In the middle, The Medieval Kitchen, is more picturesque with its copious colour illustrations, but as the author is a culinary specialist rather than a historian, the social and cultural exploration is simple and oftentimes shallow, although she does do much to dispel a number of popular fallacies about medieval cuisine—including the popular myth, sadly perpetuated in Bread and Ale for the Brethren, that the upper classes never ate fruit or vegetables; Hannele Klemettila cites copious evidence that these were consumed in reasonable quantities both raw and cooked, and just didn’t show up on household registers because they were usually obtained cheaply and immediately. The final section of the book contains dozens of recipes for assorted delights that I’m going to put off preparing until I move to my new house—partly for lack of an oven in the current one, and partly just because I want to keep my body fat low for as long as I can.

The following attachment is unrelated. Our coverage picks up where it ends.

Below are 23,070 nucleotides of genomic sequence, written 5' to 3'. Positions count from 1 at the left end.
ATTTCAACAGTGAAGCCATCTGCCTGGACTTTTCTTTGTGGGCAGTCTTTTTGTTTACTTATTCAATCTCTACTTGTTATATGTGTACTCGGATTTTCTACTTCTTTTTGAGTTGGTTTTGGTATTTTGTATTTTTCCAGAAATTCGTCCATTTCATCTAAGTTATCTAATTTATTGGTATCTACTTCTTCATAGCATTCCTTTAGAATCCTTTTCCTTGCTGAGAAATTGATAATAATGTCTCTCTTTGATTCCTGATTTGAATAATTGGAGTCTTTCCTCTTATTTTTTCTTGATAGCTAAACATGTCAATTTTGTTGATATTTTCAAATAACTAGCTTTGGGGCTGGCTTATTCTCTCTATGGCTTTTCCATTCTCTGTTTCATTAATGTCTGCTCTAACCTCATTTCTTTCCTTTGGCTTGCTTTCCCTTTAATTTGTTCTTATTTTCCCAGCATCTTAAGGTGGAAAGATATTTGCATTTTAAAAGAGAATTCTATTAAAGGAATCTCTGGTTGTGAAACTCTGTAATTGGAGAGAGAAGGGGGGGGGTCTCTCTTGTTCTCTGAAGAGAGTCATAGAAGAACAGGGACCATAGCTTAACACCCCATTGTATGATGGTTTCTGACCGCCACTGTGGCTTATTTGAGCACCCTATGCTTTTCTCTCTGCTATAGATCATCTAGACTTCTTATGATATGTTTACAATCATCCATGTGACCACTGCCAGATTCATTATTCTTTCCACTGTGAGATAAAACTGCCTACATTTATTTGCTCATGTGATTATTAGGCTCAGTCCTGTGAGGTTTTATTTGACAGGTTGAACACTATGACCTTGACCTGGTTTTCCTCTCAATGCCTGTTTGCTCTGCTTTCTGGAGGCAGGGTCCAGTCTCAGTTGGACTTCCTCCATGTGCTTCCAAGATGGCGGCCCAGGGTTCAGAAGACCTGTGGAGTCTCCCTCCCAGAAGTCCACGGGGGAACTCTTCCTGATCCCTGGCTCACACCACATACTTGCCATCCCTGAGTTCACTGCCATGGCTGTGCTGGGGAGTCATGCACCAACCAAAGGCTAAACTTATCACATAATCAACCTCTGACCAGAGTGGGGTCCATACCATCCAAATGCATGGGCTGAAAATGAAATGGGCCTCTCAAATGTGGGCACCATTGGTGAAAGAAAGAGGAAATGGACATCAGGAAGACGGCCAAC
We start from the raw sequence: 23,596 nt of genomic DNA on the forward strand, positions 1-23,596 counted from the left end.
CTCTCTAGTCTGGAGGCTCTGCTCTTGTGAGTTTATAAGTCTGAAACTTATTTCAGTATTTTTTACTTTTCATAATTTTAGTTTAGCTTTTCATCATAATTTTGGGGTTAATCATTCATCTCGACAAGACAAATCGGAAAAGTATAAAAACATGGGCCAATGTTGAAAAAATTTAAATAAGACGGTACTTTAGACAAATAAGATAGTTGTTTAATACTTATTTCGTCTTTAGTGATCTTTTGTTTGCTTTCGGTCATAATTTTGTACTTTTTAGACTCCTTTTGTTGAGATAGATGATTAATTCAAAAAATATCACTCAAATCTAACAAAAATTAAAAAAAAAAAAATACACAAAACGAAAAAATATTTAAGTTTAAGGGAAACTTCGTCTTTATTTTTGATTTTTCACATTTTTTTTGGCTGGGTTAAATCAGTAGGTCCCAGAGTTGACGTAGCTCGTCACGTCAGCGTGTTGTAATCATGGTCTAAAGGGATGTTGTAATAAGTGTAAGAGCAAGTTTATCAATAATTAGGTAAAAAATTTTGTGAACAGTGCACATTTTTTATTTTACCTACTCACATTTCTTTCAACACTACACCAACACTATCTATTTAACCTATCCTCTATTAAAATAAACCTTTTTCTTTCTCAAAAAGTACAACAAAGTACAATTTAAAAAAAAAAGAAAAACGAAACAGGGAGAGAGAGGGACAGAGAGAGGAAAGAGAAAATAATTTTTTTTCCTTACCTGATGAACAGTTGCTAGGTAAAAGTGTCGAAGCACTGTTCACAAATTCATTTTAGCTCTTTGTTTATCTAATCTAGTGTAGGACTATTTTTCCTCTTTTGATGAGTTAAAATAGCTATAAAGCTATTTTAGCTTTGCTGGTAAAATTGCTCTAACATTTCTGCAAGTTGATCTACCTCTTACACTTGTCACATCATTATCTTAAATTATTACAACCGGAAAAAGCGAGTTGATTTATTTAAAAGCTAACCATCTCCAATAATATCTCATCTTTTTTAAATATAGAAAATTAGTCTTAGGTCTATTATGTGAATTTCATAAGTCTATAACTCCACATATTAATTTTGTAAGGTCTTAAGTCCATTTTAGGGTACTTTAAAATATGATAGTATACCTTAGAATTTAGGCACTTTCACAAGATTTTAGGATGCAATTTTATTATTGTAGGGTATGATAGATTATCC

Possibly helpful to that end is The Hermit’s Cookbook on the right, by a professor of medieval studies, which uses the history of Near Eastern and European monastic diet styles to explore the development of Christianity from its inception. Interspersed with historical accounts are numerous recipes for things monks and hermits actually ate, including one for boiled tree bark, with an excursion into the customs of certain Native American and African cultures who habitually used this ingredient in breads and porridges. Yum.

Year wheel of farming in medieval England, original source unknown

Rhythms of Food